BEIJING, Sept. 24 (Xinhua) -- What popular video-sharing app TikTok has undergone over recent months has provided the world with a textbook example of the United States' modern-day piracy and tech bullying.
Under the cliched pretext of protecting national security, Washington first threatened to shut down TikTok's operations in the United States, before forcing it to sell itself to American companies.
Over the last week, while the world has been celebrating the 75th anniversary of the United Nations, the most prominent epitome of multilateralism and cooperation, Washington pushed its luck to try and gobble up the Chinese social networking service. Otherwise, it says it will refuse to approve the agreement reached on Saturday by TikTok's Chinese parent company, ByteDance, with U.S. companies Oracle and Walmart.
By repeatedly using state power to suppress the private company without any proper justification, despite widespread protests from numerous TikTok users and concerns from industry observers, Washington has laid bare its true intention: to pull off a daylight heist.
Its so-called national security concerns are nothing but a fig leaf. According to Business Insider and other media outlets, U.S. politicians have repeatedly accused TikTok of stealing citizens' information and threatening national security, but never found any evidence. Experts who have scrutinized TikTok's code and privacy policies have also found them not so different from other social media platforms, including Facebook.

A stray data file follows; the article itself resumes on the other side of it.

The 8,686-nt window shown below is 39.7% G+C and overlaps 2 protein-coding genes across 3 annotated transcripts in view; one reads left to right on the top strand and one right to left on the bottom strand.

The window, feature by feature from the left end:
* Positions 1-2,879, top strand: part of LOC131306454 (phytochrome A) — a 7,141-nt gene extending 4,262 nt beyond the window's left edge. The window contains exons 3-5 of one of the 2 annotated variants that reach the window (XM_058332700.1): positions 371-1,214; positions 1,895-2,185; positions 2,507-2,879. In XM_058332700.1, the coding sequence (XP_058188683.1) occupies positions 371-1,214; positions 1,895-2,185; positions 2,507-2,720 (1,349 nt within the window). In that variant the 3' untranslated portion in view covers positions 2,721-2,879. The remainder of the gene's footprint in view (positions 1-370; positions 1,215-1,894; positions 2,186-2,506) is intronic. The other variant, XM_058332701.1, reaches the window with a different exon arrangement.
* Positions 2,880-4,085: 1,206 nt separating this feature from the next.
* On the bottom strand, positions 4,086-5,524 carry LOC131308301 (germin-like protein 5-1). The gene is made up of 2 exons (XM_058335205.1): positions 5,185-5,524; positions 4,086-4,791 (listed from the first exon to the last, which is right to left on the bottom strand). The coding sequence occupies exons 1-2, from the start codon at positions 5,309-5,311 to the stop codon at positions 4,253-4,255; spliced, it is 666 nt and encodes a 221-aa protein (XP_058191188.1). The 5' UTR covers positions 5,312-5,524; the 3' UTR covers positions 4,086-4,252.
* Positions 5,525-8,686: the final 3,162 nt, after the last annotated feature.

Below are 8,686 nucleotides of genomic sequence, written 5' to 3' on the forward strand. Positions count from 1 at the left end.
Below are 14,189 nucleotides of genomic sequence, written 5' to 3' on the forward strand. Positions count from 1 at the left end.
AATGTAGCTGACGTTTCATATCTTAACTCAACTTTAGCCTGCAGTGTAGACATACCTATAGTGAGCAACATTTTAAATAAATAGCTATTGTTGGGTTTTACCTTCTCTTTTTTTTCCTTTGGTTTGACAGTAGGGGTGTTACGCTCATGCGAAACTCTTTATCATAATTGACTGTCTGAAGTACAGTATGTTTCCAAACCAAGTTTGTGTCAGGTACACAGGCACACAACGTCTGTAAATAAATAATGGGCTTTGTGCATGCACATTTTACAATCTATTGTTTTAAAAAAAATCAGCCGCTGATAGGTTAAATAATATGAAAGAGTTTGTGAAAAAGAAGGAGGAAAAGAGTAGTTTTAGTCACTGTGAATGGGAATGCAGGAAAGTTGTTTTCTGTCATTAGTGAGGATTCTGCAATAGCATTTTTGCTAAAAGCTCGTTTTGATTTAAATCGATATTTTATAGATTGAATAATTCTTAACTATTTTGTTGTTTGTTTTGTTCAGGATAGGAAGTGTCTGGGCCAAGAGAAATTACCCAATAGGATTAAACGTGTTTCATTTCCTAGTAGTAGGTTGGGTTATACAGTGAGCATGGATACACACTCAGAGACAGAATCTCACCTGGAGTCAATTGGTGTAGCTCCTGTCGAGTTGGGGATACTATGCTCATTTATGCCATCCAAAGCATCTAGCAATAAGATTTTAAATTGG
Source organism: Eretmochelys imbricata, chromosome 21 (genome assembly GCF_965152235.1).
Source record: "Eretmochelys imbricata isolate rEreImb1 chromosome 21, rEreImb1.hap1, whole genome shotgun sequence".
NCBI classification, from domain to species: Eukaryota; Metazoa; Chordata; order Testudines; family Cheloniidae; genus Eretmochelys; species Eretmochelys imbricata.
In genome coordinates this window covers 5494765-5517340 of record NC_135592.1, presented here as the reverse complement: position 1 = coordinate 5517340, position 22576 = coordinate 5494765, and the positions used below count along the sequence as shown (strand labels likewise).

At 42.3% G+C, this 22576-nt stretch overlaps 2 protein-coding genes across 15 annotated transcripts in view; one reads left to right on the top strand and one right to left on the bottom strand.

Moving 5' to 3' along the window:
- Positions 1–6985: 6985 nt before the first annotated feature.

"TikTok's data collection practices aren't particularly unique for an advertising-based business," Wired magazine reporter Louise Matsakis concluded after a deep dive into the issue. A German government official told Bloomberg that the country has seen no signs that the app poses a national security risk. What's more, the European Union has refused to label TikTok a national security threat.
The clampdown on TikTok has undermined international trade rules and order. TikTok is a purely commercial company; the use of national power by the United States to encircle and suppress it has seriously shaken the cornerstone of the establishment of global economic and trade rules.
"I do believe anytime a nation-state renders judgment on which applications can or cannot run 'in country' ... then it provides 'air cover' for countries to impose what I would describe as 'nontariff' trade barriers," Aneesh Chopra, who served as the first chief technology officer of the United States under former President Barack Obama, said in an email to NBC News.
Without a fair and stable environment, all multinational enterprises, including U.S. ones, will be put at risk. Washington's indiscriminate crackdown on TikTok might benefit its American rivals such as Facebook in the short term, but such behavior in the long term is bound to undermine the global climate to the detriment of all investors.
From Huawei and ZTE to TikTok and WeChat, the United States' preying on China's leading technology companies in recent years has exposed Washington's attempt to curb the Asian country's development. The superpower has a tradition of suppressing any foreign enterprise that challenges its leading position, even those in allied countries, such as Japan's Toshiba and France's Alstom.
TikTok is a successful social media platform, but the United States does not want to see it thrive in the free market. Should the United States be allowed to get its way with its tricks and bullying, it would do the same over and over again, and more countries and enterprises would fall victim.
"If the U.S. is bent on having its own way, China will take necessary measures to resolutely protect the legitimate rights and interests of Chinese companies," China's ministry of commerce said Saturday in an online statement.
It is time that other countries saw through the outrageous farce of the TikTok drama, knew what is really at stake, and joined hands to oppose such blatant robberies and maintain a fair global business environment.